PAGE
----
We also spend a day at Hauz Khas, New Delhi, India. Hauz Khas is a neighborhood in South Delhi, its heart being the historic Hauz Khas Complex. Well known in medieval times, the Hauz Khas village has amazing buildings built around the reservoir. There are remnants of Islamic architecture roughly colored by splotches of urban culture.

The most memorable time for us was our visit to the famous Taj Majal. The Taj Majal is an ivory-white marble mausoleum on the southern bank of the river Yamuna in the Indian city of Agra. It was commissioned in 1632 by the Mughal emperor Shah Jahan to house the tomb of his favourite wife, Mumtaz Mahal; it also houses the tomb of Shah Jahan himself. Wikipedia

With my husband, lawyer Arnel Sigue in front of the Taj Majal.

Dancing Coleus: An Inspirational Art

Growing coleus has become an enjoyable hobby for most stay-at-home Filipino women (and men) these days because of the ease of growing these species of perrenial or annual herbs or shrubs (sometimes succulents) found in tropical countries. It is an indoor plant that likes to have some sunshine during the day, but not too much; and needs to be watered constantly. It also needs a watchful eye for pests that attack its colorful leaves from time to time; and from overgrowth that deforms its potential beauty.

Coleus can also be easily propagated by cuttings, which could be placed either in water until it grow roots or directly replanted into the soil. Overall, the time spent for taking care of the plant is so little compared to the joy that it brings once fully grown with different bright and distinct colors.

I only started to plant coleus during the last week of December 2020 despite the fact that many have already become “plantitas” beginning May of 2020, when bartering became very popular. As founder of the Bacolod Barter Community last May 8, 2020, and the new site which started in September 2020: (https://www.facebook.com/groups/newbacolodbartercommunity/) – I personally saw the rise in bartering plants in exchange for plants and food items. But I never had the chance to tinker with plants and grow them in our garden. Until I made my first buy along the roadside of Don Salvador Benedicto of several coleus plants last December. The pots of coleus seem to call me everyday to figure out how to let them grow. Eventually, I started to buy more pots from other towns.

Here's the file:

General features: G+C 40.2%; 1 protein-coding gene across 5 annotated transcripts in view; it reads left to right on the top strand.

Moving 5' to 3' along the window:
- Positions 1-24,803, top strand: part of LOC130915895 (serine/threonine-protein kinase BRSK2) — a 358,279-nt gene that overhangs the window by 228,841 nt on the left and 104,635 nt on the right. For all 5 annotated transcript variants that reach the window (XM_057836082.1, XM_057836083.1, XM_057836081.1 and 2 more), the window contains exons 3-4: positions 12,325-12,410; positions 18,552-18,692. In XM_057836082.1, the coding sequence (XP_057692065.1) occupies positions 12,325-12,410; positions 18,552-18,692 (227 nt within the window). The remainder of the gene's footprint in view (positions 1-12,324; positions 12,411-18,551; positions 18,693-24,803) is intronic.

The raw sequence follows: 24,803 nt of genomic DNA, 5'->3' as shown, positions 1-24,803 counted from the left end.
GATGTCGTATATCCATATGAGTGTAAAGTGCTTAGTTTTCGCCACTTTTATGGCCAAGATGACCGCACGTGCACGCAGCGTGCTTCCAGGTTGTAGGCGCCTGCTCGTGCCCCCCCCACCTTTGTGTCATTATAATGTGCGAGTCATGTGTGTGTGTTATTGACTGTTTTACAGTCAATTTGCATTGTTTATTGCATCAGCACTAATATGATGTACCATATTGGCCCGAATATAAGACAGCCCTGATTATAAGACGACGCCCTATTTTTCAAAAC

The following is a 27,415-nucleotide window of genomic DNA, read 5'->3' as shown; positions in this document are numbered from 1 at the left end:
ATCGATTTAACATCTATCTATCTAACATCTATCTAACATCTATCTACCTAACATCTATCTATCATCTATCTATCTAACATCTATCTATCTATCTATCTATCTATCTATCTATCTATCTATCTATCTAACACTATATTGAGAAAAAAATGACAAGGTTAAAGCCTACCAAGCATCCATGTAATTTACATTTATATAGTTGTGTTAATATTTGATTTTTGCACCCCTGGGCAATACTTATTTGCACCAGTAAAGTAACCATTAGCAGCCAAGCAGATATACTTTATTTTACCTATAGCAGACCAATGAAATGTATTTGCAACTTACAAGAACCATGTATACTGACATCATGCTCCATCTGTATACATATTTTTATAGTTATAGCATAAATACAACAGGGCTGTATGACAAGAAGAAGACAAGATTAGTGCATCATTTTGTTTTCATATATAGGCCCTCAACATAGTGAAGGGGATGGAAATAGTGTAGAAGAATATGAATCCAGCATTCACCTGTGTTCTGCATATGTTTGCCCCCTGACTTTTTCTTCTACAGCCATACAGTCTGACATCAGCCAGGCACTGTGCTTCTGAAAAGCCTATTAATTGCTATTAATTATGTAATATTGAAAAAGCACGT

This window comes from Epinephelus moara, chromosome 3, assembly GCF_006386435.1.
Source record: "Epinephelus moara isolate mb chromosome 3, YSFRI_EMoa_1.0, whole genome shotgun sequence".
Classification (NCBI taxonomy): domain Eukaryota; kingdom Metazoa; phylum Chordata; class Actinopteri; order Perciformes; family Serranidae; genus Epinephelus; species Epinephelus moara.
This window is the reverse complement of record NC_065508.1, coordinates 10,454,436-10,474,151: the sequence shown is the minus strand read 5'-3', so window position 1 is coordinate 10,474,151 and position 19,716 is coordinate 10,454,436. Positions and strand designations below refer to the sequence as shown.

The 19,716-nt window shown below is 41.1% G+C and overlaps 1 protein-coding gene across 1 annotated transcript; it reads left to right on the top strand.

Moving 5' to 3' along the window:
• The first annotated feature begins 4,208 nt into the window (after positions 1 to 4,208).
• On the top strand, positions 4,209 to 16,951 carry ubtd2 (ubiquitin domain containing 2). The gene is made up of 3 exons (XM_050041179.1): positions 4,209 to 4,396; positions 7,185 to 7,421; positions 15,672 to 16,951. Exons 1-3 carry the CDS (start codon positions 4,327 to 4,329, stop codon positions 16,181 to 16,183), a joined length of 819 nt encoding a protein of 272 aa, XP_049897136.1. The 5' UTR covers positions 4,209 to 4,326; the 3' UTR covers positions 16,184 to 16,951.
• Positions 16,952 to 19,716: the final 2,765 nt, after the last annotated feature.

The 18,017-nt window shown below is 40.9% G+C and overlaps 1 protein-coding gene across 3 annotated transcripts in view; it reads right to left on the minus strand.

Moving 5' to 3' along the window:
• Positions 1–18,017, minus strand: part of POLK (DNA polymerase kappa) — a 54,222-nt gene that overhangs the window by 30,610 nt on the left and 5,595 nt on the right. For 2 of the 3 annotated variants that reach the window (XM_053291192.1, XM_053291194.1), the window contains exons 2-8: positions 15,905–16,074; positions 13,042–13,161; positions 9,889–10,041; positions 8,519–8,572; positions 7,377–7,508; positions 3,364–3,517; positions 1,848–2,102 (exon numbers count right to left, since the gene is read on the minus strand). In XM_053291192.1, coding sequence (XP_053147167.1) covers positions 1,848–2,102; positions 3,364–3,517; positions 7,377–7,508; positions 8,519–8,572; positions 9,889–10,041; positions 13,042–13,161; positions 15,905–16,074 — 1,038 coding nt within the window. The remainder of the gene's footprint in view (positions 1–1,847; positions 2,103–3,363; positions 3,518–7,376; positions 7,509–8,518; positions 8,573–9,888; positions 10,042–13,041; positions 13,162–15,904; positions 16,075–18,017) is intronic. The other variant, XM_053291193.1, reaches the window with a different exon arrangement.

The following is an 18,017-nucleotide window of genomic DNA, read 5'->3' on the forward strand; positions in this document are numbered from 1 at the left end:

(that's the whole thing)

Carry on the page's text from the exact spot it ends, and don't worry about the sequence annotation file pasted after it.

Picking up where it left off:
After almost three months, I have around fiften different types of coleus. They are small ones at the moment since I grew them mostly from cuttings (which I didn’t expect to grow because I have always believed that I have no “green thumb”). For the past weeks, I have been taking pictures of my plants and posting on social media to share their beauty but lately, I started to post for potential swapping of other types. There are more than 200 varieties they say. Today, I found inspiration together with my son Emmanuel to create “mixed form of art” combining the shaved leaves from the coleus I received from barter (which we just usually throw away). We shave or cut these leaves to give way to roots or purposes of replanting in soil.

Combining pictures from Canva, and using Canva for effects, I created these images to show the beauty of coleus and the amazing contrasts. I call these ten pieces of pictures – Dancing Coleus. I hope you find inspiration and enjoy the images. Sharing these also as a tribute to all women on the occasion of National Women’s Month this march. Let me know which one of these do you like most.